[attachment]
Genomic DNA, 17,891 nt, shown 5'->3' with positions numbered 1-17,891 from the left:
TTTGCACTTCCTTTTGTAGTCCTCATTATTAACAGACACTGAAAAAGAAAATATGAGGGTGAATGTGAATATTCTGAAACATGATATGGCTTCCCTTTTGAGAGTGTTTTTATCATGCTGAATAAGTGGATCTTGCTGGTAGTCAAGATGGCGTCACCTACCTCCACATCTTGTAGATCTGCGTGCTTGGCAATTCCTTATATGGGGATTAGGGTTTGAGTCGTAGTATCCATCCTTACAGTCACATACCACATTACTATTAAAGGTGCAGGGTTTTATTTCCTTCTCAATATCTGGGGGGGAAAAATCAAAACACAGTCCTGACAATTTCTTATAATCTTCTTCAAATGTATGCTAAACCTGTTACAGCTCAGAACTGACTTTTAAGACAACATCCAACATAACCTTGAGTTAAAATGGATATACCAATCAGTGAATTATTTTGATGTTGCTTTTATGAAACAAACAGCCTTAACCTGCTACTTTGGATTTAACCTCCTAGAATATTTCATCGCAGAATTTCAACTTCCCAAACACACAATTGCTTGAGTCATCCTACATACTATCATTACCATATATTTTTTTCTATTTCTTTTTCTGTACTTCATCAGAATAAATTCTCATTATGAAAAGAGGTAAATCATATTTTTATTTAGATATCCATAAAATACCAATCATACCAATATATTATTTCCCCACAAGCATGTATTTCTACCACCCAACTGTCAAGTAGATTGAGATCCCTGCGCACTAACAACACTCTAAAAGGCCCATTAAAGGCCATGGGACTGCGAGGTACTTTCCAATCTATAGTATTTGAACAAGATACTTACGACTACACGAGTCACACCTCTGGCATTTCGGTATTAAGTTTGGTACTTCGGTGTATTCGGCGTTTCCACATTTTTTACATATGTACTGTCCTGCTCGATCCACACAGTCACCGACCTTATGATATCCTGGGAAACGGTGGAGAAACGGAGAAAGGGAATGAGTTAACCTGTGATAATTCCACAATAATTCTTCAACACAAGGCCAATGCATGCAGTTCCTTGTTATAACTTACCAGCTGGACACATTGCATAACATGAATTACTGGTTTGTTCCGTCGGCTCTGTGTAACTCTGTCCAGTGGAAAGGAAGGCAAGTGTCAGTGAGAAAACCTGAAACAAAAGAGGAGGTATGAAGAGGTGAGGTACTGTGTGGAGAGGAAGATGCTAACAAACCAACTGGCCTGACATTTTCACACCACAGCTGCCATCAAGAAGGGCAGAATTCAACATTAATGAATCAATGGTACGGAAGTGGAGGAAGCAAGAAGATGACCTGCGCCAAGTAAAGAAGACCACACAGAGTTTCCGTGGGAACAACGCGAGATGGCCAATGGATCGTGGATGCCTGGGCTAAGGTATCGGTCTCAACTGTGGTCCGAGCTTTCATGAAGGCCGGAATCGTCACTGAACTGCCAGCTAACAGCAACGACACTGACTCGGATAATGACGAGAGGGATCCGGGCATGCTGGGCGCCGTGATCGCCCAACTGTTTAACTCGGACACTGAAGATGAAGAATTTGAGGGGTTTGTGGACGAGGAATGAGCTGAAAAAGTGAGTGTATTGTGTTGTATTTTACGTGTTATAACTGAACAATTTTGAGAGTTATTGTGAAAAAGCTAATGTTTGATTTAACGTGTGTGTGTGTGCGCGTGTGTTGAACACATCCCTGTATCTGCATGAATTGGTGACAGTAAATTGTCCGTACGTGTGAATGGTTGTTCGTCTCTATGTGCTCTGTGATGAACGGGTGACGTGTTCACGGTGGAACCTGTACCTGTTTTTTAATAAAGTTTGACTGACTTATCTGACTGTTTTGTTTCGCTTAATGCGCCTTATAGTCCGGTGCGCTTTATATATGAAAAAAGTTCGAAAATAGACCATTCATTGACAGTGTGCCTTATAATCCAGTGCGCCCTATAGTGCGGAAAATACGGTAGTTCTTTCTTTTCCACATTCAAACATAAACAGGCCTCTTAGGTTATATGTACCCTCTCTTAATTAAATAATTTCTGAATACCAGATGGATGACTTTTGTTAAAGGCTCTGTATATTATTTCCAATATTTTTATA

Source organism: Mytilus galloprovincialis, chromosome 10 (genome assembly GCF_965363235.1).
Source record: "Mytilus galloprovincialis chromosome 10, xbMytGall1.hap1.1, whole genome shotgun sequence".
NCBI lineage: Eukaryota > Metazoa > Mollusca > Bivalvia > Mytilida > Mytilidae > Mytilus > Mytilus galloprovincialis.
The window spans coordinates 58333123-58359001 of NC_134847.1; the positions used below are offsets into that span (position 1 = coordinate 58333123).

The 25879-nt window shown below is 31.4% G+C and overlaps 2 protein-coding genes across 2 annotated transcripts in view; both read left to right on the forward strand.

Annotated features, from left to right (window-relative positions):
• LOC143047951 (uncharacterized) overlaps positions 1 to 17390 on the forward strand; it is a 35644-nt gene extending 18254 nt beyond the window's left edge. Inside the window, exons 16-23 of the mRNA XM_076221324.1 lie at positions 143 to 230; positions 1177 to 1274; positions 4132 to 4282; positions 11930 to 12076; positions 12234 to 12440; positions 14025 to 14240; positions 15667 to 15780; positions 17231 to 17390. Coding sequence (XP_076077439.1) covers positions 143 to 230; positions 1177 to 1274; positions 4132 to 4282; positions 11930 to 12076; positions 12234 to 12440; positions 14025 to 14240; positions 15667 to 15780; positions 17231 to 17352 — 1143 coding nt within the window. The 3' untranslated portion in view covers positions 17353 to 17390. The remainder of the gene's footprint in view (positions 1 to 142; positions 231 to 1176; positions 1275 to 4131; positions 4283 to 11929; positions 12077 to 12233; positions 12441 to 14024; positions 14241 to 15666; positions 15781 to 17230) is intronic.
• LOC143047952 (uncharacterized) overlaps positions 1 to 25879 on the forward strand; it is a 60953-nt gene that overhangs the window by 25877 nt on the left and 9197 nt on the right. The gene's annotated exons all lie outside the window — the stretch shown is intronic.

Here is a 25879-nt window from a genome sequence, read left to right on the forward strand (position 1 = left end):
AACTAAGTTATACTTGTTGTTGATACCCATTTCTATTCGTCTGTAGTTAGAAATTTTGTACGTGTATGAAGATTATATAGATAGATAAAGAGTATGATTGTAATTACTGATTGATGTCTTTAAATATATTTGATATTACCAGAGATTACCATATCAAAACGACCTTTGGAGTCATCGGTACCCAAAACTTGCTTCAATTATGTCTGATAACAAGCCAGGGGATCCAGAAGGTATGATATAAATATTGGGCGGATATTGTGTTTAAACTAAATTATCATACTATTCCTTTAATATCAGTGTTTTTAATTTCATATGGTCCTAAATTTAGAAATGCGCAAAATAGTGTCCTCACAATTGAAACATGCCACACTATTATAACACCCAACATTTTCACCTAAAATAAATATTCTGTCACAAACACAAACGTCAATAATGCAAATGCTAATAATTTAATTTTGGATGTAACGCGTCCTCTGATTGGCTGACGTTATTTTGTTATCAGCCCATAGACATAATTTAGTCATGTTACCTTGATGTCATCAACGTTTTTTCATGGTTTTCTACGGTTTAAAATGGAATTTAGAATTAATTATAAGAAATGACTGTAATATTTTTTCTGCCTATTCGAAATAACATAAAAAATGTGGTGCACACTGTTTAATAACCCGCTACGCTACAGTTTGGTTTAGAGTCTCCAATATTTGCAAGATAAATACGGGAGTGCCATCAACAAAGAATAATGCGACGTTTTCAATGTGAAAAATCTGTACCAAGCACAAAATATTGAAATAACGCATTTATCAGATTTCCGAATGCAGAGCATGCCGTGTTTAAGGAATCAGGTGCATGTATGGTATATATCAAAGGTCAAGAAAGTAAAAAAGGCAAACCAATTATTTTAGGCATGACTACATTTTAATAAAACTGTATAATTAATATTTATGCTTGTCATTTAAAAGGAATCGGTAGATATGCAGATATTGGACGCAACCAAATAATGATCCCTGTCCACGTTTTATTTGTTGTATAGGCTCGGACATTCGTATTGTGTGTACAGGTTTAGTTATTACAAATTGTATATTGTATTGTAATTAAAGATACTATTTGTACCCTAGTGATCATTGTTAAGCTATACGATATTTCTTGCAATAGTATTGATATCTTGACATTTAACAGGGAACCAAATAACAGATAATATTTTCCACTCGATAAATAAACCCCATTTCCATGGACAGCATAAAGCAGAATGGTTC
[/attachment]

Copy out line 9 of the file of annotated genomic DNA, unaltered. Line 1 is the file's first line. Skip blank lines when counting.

• LOC143047951 (uncharacterized) overlaps positions 1 to 17390 on the forward strand; it is a 35644-nt gene extending 18254 nt beyond the window's left edge. Inside the window, exons 16-23 of the mRNA XM_076221324.1 lie at positions 143 to 230; positions 1177 to 1274; positions 4132 to 4282; positions 11930 to 12076; positions 12234 to 12440; positions 14025 to 14240; positions 15667 to 15780; positions 17231 to 17390. Coding sequence (XP_076077439.1) covers positions 143 to 230; positions 1177 to 1274; positions 4132 to 4282; positions 11930 to 12076; positions 12234 to 12440; positions 14025 to 14240; positions 15667 to 15780; positions 17231 to 17352 — 1143 coding nt within the window. The 3' untranslated portion in view covers positions 17353 to 17390. The remainder of the gene's footprint in view (positions 1 to 142; positions 231 to 1176; positions 1275 to 4131; positions 4283 to 11929; positions 12077 to 12233; positions 12441 to 14024; positions 14241 to 15666; positions 15781 to 17230) is intronic.